About this book
This book provides a critical engagement with the idea of the ‘security society’ that has been the focus of so much attention in criminology and social science more broadly. ‘Security’ has been argued to constitute a new mode of social ordering, displacing the ‘disciplinary society’ that Foucault saw characteristic of the liberal era with a ‘control society’ or a ‘risk society’ characteristic of Neo-Liberalism, in which the deviant behaviour of particular individuals is less important than general attempts to offset risk and reduce harm. Dodsworth argues that much of this literature is extraordinarily presentist in orientation, denying the long history of attempts to mitigate risk, prevent harm and manage security that have always been a part of the government of order.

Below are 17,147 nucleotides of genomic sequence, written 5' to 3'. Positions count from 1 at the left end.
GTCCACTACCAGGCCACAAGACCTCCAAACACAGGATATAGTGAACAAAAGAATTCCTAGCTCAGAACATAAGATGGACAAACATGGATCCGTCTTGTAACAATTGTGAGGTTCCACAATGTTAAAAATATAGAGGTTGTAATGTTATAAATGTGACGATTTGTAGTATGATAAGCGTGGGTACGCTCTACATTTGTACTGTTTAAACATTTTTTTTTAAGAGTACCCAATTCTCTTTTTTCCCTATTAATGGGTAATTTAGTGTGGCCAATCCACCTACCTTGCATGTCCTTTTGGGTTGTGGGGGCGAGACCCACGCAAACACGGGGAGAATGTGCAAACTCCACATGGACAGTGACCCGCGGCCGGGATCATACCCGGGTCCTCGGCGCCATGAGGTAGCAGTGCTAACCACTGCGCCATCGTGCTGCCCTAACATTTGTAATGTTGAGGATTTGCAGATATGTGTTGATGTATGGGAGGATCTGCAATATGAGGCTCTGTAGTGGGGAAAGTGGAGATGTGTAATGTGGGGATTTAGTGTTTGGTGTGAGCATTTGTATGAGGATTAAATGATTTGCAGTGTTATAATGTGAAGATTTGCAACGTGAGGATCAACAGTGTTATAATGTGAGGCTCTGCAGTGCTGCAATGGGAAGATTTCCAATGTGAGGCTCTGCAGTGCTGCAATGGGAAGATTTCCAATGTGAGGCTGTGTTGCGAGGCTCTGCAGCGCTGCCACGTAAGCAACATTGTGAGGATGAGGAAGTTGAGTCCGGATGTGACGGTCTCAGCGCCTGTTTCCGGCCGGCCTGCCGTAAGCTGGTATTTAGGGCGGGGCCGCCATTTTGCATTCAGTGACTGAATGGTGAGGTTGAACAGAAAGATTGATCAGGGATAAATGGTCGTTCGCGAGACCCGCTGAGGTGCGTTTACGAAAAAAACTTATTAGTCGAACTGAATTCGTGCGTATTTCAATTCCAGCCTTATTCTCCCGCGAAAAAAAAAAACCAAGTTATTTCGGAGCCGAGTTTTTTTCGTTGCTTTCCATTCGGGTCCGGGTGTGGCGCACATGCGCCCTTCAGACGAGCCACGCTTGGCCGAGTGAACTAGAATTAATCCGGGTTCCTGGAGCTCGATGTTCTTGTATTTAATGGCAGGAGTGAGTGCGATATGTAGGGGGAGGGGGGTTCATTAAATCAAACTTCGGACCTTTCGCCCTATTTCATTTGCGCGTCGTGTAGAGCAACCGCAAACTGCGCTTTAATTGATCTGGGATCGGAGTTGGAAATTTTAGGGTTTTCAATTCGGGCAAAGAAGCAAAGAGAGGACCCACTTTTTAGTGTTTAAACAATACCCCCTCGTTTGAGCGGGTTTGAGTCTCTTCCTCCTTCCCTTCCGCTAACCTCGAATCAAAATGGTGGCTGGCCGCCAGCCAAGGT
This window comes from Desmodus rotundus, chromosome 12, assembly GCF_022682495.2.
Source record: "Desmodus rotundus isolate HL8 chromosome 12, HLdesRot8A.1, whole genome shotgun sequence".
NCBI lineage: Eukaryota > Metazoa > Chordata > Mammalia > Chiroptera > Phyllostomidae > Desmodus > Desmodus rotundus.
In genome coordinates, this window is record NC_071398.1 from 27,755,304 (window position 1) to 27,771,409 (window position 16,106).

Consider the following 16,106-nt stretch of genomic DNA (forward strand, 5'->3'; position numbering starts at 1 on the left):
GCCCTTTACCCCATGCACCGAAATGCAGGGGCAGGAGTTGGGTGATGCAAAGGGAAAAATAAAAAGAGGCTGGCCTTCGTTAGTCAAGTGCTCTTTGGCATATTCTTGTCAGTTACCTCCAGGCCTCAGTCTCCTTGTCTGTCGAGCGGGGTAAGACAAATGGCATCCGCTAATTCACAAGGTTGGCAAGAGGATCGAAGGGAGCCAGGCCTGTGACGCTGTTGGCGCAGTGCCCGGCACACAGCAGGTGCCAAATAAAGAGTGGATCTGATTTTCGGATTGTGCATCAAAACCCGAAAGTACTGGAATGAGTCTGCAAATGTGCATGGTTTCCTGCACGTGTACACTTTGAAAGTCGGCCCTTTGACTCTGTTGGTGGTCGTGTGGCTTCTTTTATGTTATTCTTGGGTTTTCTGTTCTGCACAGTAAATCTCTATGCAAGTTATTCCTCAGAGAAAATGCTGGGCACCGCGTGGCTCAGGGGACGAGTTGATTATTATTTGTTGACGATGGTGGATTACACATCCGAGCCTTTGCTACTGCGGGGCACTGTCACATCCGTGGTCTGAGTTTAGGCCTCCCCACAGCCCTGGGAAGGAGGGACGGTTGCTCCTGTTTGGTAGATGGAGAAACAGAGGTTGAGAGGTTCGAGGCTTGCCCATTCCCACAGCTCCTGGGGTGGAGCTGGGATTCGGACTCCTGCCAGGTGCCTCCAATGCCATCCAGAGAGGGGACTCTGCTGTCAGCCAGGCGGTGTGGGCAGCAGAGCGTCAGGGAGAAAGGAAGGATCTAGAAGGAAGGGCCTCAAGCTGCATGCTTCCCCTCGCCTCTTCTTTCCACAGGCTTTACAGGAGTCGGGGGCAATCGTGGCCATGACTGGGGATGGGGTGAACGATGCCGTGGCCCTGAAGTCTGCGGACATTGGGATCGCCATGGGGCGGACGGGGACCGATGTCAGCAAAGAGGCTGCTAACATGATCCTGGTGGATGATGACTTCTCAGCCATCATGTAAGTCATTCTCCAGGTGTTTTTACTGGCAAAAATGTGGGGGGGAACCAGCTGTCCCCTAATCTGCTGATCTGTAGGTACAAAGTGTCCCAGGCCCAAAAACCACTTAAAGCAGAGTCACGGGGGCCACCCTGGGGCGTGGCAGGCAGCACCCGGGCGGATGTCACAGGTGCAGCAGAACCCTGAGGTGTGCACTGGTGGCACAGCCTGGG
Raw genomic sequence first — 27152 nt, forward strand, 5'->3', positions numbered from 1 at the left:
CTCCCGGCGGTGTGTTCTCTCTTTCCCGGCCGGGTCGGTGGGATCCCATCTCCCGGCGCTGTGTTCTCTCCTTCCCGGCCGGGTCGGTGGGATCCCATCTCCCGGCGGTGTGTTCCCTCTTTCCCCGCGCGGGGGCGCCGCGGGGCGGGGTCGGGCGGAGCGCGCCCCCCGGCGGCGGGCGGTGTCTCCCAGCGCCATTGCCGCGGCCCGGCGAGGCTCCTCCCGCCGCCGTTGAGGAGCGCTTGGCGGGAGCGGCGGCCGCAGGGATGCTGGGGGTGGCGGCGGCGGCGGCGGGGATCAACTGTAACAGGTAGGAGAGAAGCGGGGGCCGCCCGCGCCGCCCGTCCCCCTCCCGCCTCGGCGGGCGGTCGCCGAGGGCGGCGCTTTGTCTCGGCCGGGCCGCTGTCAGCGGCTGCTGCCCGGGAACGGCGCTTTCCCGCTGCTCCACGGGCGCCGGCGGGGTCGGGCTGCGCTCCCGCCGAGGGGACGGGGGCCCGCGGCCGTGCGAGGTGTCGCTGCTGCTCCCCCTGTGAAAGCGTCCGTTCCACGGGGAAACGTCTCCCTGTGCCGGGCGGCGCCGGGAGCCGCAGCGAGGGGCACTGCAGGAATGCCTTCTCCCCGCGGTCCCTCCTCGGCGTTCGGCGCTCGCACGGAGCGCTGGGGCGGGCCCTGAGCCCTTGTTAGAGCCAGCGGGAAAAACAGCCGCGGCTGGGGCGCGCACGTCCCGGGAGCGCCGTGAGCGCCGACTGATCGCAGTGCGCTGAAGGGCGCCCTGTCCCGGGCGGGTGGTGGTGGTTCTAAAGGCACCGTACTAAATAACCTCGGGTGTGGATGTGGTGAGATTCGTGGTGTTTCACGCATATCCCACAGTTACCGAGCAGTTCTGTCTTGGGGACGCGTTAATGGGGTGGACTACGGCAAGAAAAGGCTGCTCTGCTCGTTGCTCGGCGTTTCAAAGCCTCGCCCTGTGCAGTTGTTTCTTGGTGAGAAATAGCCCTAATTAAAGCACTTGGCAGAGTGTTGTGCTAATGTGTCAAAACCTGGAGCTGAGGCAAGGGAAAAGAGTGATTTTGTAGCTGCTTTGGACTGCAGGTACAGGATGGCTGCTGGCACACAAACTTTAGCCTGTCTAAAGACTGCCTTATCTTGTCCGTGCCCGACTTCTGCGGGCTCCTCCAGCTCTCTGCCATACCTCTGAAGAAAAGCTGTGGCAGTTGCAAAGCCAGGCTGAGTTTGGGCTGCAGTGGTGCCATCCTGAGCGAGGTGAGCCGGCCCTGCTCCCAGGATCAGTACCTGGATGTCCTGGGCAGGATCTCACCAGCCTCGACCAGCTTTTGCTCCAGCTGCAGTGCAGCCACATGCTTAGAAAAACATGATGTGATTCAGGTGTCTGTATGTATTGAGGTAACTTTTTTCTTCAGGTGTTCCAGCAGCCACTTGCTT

This the book develops a ‘critical history’ of security: a thematic analysis of debates about security and aspects of the security society which puts contemporary arguments and practices in dialogue with the texts and practices of the past. In doing so the book develops a cultural analysis of the meanings of security and the way these meanings have been articulated in particular practical contexts in order to understand how the promise of security has so effectively captured the imagination and channelled the affective engagement of people throughout the modern period.
- DOI https://doi.org/10.1057/978-1-137-43383-1
- Copyright Information The Editor(s) (if applicable) and The Author(s), under exclusive license to Springer Nature Limited 2019
- Publisher Name Palgrave Macmillan, London
- eBook Packages Law and Criminology
- Print ISBN 978-1-137-43382-4
- Online ISBN 978-1-137-43383-1
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